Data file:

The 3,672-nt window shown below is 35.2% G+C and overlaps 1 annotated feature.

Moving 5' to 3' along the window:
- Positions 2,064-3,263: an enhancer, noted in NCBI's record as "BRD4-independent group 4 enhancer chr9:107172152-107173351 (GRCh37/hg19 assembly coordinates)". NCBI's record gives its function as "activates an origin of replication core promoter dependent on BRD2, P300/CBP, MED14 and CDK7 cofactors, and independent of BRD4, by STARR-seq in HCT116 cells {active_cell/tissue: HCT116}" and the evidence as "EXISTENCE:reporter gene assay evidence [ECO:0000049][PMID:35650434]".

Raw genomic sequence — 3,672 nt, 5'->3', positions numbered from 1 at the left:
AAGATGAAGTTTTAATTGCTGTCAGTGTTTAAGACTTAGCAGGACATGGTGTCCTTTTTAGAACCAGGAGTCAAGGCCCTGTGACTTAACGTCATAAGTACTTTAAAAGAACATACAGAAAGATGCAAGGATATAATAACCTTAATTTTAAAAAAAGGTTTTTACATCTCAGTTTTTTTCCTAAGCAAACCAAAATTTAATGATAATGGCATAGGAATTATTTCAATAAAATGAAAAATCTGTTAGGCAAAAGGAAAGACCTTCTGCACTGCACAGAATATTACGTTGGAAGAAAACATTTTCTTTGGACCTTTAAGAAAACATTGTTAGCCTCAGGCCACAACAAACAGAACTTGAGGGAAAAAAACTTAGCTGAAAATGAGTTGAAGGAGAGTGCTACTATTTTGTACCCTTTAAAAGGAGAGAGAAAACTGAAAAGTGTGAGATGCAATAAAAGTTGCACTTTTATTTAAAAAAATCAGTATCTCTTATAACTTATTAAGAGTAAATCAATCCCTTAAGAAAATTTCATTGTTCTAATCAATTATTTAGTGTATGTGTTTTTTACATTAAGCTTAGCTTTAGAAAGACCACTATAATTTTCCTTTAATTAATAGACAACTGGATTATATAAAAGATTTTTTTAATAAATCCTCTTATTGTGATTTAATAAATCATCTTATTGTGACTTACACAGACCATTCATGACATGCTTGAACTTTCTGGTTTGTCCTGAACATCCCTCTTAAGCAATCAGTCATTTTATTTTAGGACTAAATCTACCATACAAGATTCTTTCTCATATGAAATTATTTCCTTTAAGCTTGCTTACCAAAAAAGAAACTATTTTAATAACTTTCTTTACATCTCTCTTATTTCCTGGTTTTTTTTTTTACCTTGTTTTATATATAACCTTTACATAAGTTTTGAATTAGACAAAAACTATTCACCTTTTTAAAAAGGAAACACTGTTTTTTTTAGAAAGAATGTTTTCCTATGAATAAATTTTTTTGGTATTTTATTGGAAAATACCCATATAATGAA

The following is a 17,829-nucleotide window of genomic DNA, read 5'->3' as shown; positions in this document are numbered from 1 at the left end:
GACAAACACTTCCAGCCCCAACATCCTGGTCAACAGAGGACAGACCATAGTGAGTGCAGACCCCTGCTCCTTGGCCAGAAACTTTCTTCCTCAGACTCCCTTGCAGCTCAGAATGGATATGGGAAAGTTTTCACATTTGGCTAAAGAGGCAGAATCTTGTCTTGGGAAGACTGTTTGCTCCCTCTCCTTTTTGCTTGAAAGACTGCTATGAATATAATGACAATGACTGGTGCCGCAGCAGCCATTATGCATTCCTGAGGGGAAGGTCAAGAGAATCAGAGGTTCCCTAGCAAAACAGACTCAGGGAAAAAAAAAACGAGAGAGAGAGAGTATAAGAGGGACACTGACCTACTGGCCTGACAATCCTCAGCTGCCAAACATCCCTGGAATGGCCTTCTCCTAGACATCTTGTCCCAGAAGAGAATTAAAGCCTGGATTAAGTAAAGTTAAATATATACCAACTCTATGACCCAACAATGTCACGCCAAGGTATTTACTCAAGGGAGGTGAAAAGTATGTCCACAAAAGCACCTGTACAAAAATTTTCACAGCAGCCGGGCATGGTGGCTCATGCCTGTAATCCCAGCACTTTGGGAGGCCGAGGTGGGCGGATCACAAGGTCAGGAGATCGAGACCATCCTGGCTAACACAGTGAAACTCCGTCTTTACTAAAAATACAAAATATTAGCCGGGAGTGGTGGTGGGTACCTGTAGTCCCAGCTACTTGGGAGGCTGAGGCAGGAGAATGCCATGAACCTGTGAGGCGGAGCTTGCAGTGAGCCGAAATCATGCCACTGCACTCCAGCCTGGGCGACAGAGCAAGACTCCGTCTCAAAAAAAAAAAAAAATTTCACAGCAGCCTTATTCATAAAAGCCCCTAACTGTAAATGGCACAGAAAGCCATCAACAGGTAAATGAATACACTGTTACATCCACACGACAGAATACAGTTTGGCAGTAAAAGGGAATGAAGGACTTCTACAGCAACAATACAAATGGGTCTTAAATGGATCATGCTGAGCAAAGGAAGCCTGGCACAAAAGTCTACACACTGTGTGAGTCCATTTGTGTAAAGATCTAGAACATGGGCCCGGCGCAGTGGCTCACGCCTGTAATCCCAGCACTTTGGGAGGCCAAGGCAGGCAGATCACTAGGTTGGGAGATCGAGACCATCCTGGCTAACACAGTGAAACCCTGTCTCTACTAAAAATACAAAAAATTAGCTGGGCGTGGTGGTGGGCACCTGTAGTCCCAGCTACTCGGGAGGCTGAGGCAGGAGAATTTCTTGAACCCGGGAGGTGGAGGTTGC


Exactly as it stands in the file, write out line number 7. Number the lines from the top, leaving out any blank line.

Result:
GACAAACACTTCCAGCCCCAACATCCTGGTCAACAGAGGACAGACCATAGTGAGTGCAGACCCCTGCTCCTTGGCCAGAAACTTTCTTCCTCAGACTCCCTTGCAGCTCAGAATGGATATGGGAAAGTTTTCACATTTGGCTAAAGAGGCAGAATCTTGTCTTGGGAAGACTGTTTGCTCCCTCTCCTTTTTGCTTGAAAGACTGCTATGAATATAATGACAATGACTGGTGCCGCAGCAGCCATTATGCATTCCTGAGGGGAAGGTCAAGAGAATCAGAGGTTCCCTAGCAAAACAGACTCAGGGAAAAAAAAAACGAGAGAGAGAGAGTATAAGAGGGACACTGACCTACTGGCCTGACAATCCTCAGCTGCCAAACATCCCTGGAATGGCCTTCTCCTAGACATCTTGTCCCAGAAGAGAATTAAAGCCTGGATTAAGTAAAGTTAAATATATACCAACTCTATGACCCAACAATGTCACGCCAAGGTATTTACTCAAGGGAGGTGAAAAGTATGTCCACAAAAGCACCTGTACAAAAATTTTCACAGCAGCCGGGCATGGTGGCTCATGCCTGTAATCCCAGCACTTTGGGAGGCCGAGGTGGGCGGATCACAAGGTCAGGAGATCGAGACCATCCTGGCTAACACAGTGAAACTCCGTCTTTACTAAAAATACAAAATATTAGCCGGGAGTGGTGGTGGGTACCTGTAGTCCCAGCTACTTGGGAGGCTGAGGCAGGAGAATGCCATGAACCTGTGAGGCGGAGCTTGCAGTGAGCCGAAATCATGCCACTGCACTCCAGCCTGGGCGACAGAGCAAGACTCCGTCTCAAAAAAAAAAAAAAATTTCACAGCAGCCTTATTCATAAAAGCCCCTAACTGTAAATGGCACAGAAAGCCATCAACAGGTAAATGAATACACTGTTACATCCACACGACAGAATACAGTTTGGCAGTAAAAGGGAATGAAGGACTTCTACAGCAACAATACAAATGGGTCTTAAATGGATCATGCTGAGCAAAGGAAGCCTGGCACAAAAGTCTACACACTGTGTGAGTCCATTTGTGTAAAGATCTAGAACATGGGCCCGGCGCAGTGGCTCACGCCTGTAATCCCAGCACTTTGGGAGGCCAAGGCAGGCAGATCACTAGGTTGGGAGATCGAGACCATCCTGGCTAACACAGTGAAACCCTGTCTCTACTAAAAATACAAAAAATTAGCTGGGCGTGGTGGTGGGCACCTGTAGTCCCAGCTACTCGGGAGGCTGAGGCAGGAGAATTTCTTGAACCCGGGAGGTGGAGGTTGC